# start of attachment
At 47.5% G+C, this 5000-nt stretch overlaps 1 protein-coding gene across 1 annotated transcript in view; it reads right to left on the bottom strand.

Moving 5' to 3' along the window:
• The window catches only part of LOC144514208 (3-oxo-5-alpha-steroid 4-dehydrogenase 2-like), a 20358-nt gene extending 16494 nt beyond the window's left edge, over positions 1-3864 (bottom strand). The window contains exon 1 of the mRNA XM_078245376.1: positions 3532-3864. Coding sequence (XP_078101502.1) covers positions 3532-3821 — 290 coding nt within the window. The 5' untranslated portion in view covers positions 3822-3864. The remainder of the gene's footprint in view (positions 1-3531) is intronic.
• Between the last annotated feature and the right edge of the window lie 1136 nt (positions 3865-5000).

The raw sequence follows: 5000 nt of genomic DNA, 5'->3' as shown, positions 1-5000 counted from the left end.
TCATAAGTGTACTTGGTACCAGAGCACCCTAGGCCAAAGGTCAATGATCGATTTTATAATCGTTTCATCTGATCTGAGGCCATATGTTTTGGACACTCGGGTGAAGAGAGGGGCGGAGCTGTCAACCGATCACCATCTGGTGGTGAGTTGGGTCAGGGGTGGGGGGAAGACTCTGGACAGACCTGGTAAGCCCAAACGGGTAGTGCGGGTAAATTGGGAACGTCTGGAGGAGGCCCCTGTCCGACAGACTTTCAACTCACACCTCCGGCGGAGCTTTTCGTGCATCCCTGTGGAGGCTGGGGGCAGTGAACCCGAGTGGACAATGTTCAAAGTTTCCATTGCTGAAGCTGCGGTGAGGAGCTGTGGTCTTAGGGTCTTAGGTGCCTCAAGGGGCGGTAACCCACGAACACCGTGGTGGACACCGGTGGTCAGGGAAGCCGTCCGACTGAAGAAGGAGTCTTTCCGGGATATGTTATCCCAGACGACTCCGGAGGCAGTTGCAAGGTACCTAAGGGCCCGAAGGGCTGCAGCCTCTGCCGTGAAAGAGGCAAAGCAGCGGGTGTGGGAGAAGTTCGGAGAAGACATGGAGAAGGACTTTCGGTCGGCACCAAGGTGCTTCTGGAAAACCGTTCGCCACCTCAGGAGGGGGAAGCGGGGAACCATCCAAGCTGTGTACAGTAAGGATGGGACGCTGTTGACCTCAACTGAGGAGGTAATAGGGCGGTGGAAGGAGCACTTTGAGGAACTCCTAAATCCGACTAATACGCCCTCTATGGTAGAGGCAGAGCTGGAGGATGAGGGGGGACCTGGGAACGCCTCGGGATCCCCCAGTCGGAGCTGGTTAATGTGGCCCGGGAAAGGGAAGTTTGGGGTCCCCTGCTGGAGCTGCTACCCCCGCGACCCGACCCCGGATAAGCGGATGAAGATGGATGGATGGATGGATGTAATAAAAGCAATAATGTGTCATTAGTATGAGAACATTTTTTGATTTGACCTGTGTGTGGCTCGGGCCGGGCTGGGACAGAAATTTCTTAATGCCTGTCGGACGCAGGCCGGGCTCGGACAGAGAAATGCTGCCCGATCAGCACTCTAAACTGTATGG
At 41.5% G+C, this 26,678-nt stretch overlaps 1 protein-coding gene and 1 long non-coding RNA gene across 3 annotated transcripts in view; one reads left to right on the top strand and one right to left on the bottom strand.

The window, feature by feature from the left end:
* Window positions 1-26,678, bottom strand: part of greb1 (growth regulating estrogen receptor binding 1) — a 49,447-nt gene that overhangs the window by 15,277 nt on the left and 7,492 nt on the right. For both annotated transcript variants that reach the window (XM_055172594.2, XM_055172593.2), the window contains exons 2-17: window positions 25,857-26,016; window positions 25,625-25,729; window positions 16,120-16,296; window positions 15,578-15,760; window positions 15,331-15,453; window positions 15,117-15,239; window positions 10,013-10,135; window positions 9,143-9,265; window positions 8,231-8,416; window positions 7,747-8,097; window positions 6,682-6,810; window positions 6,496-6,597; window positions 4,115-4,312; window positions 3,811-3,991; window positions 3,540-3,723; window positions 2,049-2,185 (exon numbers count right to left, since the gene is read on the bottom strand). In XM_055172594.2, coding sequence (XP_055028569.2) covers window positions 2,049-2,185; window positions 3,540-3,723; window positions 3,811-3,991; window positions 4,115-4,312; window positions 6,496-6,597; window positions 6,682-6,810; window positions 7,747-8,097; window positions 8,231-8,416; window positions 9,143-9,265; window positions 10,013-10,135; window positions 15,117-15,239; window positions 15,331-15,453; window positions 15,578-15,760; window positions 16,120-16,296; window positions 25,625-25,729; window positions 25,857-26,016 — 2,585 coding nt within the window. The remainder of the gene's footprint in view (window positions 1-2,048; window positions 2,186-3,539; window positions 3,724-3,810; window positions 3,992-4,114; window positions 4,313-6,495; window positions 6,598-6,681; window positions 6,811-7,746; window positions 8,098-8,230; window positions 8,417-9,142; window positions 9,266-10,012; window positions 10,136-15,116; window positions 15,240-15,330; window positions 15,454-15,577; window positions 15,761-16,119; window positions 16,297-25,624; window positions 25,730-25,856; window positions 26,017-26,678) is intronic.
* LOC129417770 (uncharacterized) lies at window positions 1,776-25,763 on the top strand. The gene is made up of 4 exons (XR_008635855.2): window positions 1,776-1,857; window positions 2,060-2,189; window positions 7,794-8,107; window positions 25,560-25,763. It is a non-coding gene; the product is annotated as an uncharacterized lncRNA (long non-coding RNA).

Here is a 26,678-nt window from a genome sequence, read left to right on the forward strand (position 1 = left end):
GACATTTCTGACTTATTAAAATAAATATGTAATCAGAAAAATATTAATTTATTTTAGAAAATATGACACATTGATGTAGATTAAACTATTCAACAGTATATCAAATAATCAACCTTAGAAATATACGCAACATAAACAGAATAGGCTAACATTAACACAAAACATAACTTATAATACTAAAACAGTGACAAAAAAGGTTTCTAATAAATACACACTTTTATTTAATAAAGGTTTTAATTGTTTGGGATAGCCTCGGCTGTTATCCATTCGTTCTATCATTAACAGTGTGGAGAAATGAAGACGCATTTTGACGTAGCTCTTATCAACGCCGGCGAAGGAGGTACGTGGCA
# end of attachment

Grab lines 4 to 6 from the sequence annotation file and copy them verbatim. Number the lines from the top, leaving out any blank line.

• Between the last annotated feature and the right edge of the window lie 1136 nt (positions 3865-5000).

The raw sequence follows: 5000 nt of genomic DNA, 5'->3' as shown, positions 1-5000 counted from the left end.
TCATAAGTGTACTTGGTACCAGAGCACCCTAGGCCAAAGGTCAATGATCGATTTTATAATCGTTTCATCTGATCTGAGGCCATATGTTTTGGACACTCGGGTGAAGAGAGGGGCGGAGCTGTCAACCGATCACCATCTGGTGGTGAGTTGGGTCAGGGGTGGGGGGAAGACTCTGGACAGACCTGGTAAGCCCAAACGGGTAGTGCGGGTAAATTGGGAACGTCTGGAGGAGGCCCCTGTCCGACAGACTTTCAACTCACACCTCCGGCGGAGCTTTTCGTGCATCCCTGTGGAGGCTGGGGGCAGTGAACCCGAGTGGACAATGTTCAAAGTTTCCATTGCTGAAGCTGCGGTGAGGAGCTGTGGTCTTAGGGTCTTAGGTGCCTCAAGGGGCGGTAACCCACGAACACCGTGGTGGACACCGGTGGTCAGGGAAGCCGTCCGACTGAAGAAGGAGTCTTTCCGGGATATGTTATCCCAGACGACTCCGGAGGCAGTTGCAAGGTACCTAAGGGCCCGAAGGGCTGCAGCCTCTGCCGTGAAAGAGGCAAAGCAGCGGGTGTGGGAGAAGTTCGGAGAAGACATGGAGAAGGACTTTCGGTCGGCACCAAGGTGCTTCTGGAAAACCGTTCGCCACCTCAGGAGGGGGAAGCGGGGAACCATCCAAGCTGTGTACAGTAAGGATGGGACGCTGTTGACCTCAACTGAGGAGGTAATAGGGCGGTGGAAGGAGCACTTTGAGGAACTCCTAAATCCGACTAATACGCCCTCTATGGTAGAGGCAGAGCTGGAGGATGAGGGGGGACCTGGGAACGCCTCGGGATCCCCCAGTCGGAGCTGGTTAATGTGGCCCGGGAAAGGGAAGTTTGGGGTCCCCTGCTGGAGCTGCTACCCCCGCGACCCGACCCCGGATAAGCGGATGAAGATGGATGGATGGATGGATGTAATAAAAGCAATAATGTGTCATTAGTATGAGAACATTTTTTGATTTGACCTGTGTGTGGCTCGGGCCGGGCTGGGACAGAAATTTCTTAATGCCTGTCGGACGCAGGCCGGGCTCGGACAGAGAAATGCTGCCCGATCAGCACTCTAAACTGTATGG